X Close Menu

Ephesians 4:1-16

We have noted on several occasions that Ephesians is comprised of two distinct yet integrally related parts:

God's Church: Its Theological Foundations (the Indicative) 1:1-3:21

God's Church: Its Practical Responsibilities (the Imperative) 4:1-6:20

What is the significance of these two sections, especially their relationship to each other?

"Hitherto, under Paul's trusty guidance, his crusaders have been treading the loftiest passes of revelation, absorbed in the panorama of a massive mountain-chain of Christian doctrine, outspread around their line of march. Now it is time for them to descend from these craggy altitudes, intersected by many a cross-track opening into regions yet unexplored and cloud-capped, to the lower levels of everyday duty and demeanour; from the credenda, in short, to the agenda; for all doctrine truly held prompts to corresponding practice. If faith be the candle, works are the light; take one away and you cannot keep the other. Our belief fixes the trend of our footsteps. We are, in fact, what we believe. And such a faith as they have imbibed lays them under stringent obligation to 'walk as becometh saints.' Trophies of grace raised them from the dead to form an integral part of God's living temple, let them aspire to applied Christianity, the fulness of life in Christ; else they will belie their profession and dwindle to 'evangelical hypocrites'" (Simpson, NIC, 87).

Or again, in the words of John Eadie,

"It is in vain to tell the dead man to rise and walk, till the principle of animation be restored. One must be a child of God before he can be a servant of God. Pardon and purity, faith and holiness, are indissolubly united. Ethics therefore follow theology" (266).

(Having said this, we should not think that Paul has compartmentalized theology in chapters 1-3 and ethics in chapters 4-6. There is a lot of ethical and practical information in 1-3 and considerable theology, often quite deep and complex, in 4-6.)

A.  Walking worthy of our calling 4:1-5:21


1.  in unity 4:1-16

a.  the body of Christ: unity of being 4:1-6

1)  exhortation to unity 4:1-3

Before we examine the life to which Paul exhorts us, let us note how he makes his appeal. Several items are worthy of comment:

First, we must take note of the connecting word 'therefore (v. 1a). Clearly, Paul believed that his appeal for ethical transformation is grounded in and thus the only legitimate response to the gracious redemption and the spiritual blessings that are ours because of God's work in Christ, all of which he expounded in chapters 1-3.

Second, he "implores" (NASB) us, also translated beseech, exhort, or entreat. He does not command us. Although Paul could have appealed to his authority to insist on such behavior, he rather chooses to appeal so that whatever response is forthcoming might be from our hearts and not in fearful subservience to his apostolic command.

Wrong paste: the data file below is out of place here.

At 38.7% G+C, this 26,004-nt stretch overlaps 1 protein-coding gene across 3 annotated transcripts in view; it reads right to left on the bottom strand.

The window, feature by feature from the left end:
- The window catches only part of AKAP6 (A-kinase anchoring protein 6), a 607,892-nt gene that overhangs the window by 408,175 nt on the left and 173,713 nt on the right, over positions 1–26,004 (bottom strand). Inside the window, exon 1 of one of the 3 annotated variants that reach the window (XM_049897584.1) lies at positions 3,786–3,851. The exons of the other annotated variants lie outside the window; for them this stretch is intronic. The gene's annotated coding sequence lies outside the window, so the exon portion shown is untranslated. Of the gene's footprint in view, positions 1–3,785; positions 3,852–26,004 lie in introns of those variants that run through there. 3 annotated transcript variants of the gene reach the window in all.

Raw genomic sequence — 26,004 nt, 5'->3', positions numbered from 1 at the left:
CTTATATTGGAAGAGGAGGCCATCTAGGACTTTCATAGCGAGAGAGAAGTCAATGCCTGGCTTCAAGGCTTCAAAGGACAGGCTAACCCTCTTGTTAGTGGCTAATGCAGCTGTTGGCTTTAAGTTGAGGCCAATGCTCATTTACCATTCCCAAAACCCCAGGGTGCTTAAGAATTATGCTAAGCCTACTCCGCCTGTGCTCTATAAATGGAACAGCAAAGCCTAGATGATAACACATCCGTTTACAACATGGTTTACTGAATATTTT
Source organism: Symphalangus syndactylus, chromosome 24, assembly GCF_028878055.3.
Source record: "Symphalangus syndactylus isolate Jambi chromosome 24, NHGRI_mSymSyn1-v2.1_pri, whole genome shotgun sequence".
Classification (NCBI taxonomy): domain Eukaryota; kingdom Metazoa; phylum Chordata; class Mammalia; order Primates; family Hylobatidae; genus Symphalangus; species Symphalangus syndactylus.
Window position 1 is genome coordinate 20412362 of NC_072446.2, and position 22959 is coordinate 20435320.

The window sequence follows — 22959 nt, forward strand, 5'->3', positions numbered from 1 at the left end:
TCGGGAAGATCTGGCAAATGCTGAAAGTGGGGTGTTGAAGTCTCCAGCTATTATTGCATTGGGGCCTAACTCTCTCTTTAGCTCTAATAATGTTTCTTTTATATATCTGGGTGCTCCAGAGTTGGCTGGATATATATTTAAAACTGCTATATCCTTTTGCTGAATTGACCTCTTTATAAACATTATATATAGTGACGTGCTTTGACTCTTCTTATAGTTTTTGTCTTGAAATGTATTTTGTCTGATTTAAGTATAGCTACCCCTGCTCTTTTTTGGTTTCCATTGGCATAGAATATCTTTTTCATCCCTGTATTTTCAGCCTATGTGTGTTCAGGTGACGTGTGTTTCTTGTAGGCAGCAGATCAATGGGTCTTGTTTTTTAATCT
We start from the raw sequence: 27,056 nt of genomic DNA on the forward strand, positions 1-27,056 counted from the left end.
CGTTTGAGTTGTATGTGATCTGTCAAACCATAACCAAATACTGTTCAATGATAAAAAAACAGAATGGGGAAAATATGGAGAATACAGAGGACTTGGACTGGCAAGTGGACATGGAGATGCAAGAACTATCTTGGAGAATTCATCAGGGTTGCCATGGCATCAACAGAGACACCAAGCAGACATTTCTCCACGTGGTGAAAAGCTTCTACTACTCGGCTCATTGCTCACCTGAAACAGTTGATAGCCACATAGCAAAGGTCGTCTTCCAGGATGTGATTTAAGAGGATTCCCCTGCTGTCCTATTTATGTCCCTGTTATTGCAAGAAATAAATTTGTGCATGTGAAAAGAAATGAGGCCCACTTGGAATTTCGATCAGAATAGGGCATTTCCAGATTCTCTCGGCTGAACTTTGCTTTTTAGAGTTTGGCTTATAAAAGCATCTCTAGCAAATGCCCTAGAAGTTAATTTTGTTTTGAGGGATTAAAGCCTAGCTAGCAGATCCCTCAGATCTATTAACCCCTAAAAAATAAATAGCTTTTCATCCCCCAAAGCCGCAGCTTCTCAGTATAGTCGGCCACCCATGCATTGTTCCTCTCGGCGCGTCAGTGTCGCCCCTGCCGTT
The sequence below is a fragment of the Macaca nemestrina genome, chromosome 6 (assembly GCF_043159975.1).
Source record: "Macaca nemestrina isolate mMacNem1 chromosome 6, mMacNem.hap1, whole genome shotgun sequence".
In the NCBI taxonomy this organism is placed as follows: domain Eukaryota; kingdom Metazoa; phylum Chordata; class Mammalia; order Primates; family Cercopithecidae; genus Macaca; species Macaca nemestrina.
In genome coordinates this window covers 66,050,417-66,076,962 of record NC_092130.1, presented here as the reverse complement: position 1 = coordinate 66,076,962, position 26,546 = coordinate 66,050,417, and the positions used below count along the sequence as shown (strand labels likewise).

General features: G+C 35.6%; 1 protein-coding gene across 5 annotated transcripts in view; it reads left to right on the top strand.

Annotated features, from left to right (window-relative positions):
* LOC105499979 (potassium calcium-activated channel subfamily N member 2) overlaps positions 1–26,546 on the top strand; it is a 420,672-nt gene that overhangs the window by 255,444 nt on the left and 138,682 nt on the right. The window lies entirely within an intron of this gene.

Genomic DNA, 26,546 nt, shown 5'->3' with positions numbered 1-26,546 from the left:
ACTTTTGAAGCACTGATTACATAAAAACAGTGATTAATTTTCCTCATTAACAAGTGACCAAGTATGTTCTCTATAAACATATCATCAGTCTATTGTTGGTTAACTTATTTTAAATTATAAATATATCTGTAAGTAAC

Third, he identifies himself as "the prisoner in the Lord." Since "for Paul the whole sphere of Christian living was 'in the Lord,' his imprisonment was to be seen as no exception" (Lincoln, 234). Being incarcerated and deprived of worldly comforts and experiencing the loss of freedom and movement in no way alters or interrupts his fundamental identity or the security of his spiritual relationship. Paul wants us to know "that the iron which lay upon his limb had not entered into his soul" (Eadie, 267). That is why he is always and everywhere and under any circumstances . . . in the Lord!

Fourth, we are called "to walk worthy of our calling." For the imagery of "walking" as a way of living, of conducting oneself ethically, see 2:2,10; see also 1 Thess. 2:12; 4:1,12; Gal. 5:16; Rom. 6:4; 8:4; 13:13 and countless other texts.

Fifth, we are to walk "worthily of our calling," a word that points to the standard or measure or criterion to which our lives are expected to conform (see Phil. 1:27; Col. 1:10; 1 Thess. 2:12. He is not saying that we become worthy of being called but that, having been called, we are to live in a way that reflects the glory, beauty, holiness, and great privilege of being a child of God.

Sixth, the standard or determining criterion for our lives is the 'call with which you have been called (v. 1b). The "call" is that saving activity of God by which (through preaching) he brings us into the experiential reality of his electing purpose. See esp. Romans 8:30. It is that activity of the Spirit by which we are brought into fellowship with Jesus (see 1 Cor. 1:9). Lincoln gives us this helpful reminder: